bower cable, people were sent on the yards to stop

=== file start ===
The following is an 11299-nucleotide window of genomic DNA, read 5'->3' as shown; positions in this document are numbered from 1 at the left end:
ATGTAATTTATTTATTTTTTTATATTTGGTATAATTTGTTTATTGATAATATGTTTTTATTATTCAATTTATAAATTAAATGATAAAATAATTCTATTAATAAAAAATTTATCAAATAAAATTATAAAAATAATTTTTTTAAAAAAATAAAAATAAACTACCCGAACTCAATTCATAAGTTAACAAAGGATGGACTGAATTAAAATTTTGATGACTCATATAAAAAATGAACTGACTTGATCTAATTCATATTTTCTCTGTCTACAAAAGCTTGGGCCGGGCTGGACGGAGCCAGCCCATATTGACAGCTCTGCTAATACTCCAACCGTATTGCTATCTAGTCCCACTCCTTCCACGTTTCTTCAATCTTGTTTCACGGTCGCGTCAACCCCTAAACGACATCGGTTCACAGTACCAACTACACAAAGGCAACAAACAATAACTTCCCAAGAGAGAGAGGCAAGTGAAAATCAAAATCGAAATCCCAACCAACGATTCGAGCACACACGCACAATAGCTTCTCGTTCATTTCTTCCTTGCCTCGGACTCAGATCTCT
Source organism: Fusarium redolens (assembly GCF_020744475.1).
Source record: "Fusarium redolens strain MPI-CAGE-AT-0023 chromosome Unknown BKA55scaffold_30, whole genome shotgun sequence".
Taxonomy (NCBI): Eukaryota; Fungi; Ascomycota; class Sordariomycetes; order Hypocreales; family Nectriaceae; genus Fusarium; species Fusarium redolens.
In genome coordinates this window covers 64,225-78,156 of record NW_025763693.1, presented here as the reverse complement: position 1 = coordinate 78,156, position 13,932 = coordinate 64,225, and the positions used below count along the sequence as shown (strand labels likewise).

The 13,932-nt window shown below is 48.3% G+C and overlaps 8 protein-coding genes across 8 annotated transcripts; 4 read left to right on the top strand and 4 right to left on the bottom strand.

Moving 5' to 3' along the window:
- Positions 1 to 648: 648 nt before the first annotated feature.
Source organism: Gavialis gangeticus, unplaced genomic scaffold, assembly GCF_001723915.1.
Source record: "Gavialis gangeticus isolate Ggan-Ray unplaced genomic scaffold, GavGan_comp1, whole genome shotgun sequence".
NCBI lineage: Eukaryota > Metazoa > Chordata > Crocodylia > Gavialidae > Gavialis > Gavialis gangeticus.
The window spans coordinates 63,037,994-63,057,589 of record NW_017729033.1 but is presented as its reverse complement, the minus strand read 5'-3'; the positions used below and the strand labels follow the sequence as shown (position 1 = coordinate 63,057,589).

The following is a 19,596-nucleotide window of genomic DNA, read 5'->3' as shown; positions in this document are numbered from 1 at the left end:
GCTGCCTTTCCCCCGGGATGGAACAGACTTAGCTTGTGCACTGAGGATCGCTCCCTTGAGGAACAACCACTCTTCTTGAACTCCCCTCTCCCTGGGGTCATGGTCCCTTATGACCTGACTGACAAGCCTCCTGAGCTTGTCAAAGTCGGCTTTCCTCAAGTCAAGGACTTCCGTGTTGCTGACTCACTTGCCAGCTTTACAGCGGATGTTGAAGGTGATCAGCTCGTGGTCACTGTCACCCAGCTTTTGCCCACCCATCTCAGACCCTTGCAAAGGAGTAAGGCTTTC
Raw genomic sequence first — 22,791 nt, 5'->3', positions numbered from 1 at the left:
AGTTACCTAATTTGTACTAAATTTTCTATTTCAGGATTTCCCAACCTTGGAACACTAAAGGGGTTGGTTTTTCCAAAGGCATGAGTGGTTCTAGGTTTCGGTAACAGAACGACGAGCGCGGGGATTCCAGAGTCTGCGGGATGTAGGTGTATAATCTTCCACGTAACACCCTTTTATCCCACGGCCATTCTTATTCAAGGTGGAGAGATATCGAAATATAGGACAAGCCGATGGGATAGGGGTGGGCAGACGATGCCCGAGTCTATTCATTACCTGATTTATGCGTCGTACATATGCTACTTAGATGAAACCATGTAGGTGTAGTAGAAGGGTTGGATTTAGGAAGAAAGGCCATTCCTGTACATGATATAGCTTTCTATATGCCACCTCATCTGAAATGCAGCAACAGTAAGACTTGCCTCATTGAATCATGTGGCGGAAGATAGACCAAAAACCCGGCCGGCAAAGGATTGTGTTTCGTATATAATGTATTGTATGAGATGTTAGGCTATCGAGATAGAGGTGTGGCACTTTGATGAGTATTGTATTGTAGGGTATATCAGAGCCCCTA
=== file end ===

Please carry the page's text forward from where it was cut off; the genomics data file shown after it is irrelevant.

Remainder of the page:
each yard-arm of the top-sails and courses with four o or five spun-yarn stops, tied in a single bow, and to o o: cast off and make up all the gaskets: the people 1812; were then called down, except one man to each stop, \-ywho received very particular orders to be quick in obeying the commands given them, and to be extremely cautious not to let a sail fall, unless that sail was particularly named: if particular attention were not paid to this order, the ship would be lost. The yards were all braced sharp up for casting from the reef, and making sail on the starboard tack. The tacks and sheets, topsail sheets, and main and mizen-stay-sail hal-yards were manned, and the spring brought to the capstan and hove in. The captain now told the people, that they were going to work for life or death; if they were attentive to his orders, and executed them properly, the ship would be saved; if not, the whole of them would be drowned in five minutes. Things being in this state of preparation, a little more of the spring was hove in; the quarter-masters at the wheel and bow received their instructions. The cables were ordered to be cut, which was instantly done; but the heavy sea on the larboard bow would not let her cast that way. The probability of this had happily been foreseen. The spring broke, and her head paid round in towards the reef. The oldest seamen in the ship at that moment thought all lost. The captain, however, gave his orders very distinctly, to put the helm hard a-starboard, to sheet home the fore-topsail,” and haul on board the fore tack, and aft fore-sheet, keep all the other sails fast, square the main and mizen topsail yards, and cross jack-yard, keep the main-yard as it was. The moment the wind came abaft the beam, he ordered the mizen-top-sail to be sheeted home, and then the helm to be put hard a-port—when the wind came nearly aft—haul on board the main-tack, aft main-sheet, sheet home the main-topsail, and brace